Description: Cryptococcus gattii is an emerging fungal pathogen on the west coast of Canada and the United States that causes a potentially fatal infection in otherwise healthy individuals. In previous investigations of the mechanisms by which C. gattii might subvert cell-mediated immunity, we found that C. gattii failed to induce dendritic cell (DC) maturation, leading to defective T cell responses. However, the virulence factor and the mechanisms of evasion of DC maturation remain unknown. The cryptococcal polysaccharide capsule is a leading candidate because of its antiphagocytic properties. Consequently, we asked if the capsule of C. gattii was involved in evasion of DC maturation. We constructed an acapsular strain of C. gattii through CAP59 gene deletion by homologous integration. Encapsulated C. gattii failed to induce human monocyte-derived DC maturation and T cell proliferation, whereas the acapsular mutant induced both processes. Surprisingly, encapsulation impaired DC maturation independent of its effect on phagocytosis. Indeed, DC maturation required extracellular receptor signaling that was dependent on TNF-α and p38 MAPK, but not ERK activation, and the cryptococcal capsule blocked this extracellular recognition. Although the capsule impaired phagocytosis that led to pH-dependent serine-, threonine-, and cysteine-sensitive protease-dependent Ag processing, it was insufficient to impair T cell responses. In summary, C. gattii affects two independent processes, leading to DC maturation and Ag processing. The polysaccharide capsule masked extracellular detection and reduced phagocytosis that was required for DC maturation and Ag processing, respectively. However, the T cell response was fully restored by inducing DC maturation.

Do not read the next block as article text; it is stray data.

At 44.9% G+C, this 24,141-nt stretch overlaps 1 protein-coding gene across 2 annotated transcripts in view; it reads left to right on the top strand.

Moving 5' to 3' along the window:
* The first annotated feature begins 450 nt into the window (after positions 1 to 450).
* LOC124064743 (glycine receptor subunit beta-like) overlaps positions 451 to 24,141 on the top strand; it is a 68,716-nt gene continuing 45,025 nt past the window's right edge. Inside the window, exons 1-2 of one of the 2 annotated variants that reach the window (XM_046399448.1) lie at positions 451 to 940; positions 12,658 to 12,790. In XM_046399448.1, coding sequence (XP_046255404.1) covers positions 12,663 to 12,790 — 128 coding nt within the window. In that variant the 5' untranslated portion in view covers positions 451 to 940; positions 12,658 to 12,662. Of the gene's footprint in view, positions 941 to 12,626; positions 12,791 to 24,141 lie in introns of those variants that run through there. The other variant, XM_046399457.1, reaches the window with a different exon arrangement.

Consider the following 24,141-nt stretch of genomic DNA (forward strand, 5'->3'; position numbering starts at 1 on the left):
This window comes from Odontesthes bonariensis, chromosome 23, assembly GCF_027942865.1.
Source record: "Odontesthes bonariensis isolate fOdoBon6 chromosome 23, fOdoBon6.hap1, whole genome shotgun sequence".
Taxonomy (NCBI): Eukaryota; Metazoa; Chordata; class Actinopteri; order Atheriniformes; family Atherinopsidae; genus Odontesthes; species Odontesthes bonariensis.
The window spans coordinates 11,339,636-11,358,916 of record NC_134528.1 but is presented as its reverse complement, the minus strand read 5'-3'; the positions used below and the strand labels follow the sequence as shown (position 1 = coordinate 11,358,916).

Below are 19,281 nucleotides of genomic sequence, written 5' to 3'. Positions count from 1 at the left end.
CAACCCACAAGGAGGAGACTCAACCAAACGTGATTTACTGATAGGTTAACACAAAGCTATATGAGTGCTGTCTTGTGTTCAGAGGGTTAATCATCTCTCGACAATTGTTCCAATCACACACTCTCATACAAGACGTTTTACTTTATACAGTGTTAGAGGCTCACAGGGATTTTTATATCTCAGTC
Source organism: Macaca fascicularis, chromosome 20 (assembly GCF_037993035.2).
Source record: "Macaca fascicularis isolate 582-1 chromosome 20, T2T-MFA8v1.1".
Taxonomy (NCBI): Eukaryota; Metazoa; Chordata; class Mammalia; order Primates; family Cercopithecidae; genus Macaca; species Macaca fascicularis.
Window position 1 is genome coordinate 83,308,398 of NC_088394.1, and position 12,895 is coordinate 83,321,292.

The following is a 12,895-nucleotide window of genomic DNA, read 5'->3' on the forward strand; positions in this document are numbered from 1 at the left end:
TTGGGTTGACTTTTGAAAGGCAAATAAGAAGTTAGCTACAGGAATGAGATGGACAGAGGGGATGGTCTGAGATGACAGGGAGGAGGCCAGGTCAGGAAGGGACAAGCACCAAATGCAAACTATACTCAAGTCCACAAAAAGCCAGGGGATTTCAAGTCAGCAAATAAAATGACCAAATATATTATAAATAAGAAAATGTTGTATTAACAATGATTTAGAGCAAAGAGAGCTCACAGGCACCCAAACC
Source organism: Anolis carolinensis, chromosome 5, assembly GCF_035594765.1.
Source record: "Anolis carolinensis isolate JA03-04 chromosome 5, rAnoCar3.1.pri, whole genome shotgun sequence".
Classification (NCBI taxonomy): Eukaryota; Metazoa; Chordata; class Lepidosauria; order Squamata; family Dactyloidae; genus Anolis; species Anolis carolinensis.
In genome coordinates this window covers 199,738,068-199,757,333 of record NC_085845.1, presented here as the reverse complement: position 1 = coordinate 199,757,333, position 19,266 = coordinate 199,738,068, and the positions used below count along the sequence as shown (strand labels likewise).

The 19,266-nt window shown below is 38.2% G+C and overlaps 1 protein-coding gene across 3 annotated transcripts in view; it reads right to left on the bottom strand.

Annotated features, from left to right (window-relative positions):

Keywords: Antigen Presentation -- Immunology ; Cryptococcosis -- Immunology ; Cryptococcus Gattii -- Immunology ; Dendritic Cells -- Immunology ; Fungal Capsules -- Immunology ; Immune Evasion -- Immunology
    E-ISSN: 1550-6606
    Source: MEDLINE/PubMed (U.S. National Library of Medicine)
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  • 5
    Language: English
    In: Cell Host & Microbe, 16 October 2013, Vol.14(4), pp.387-397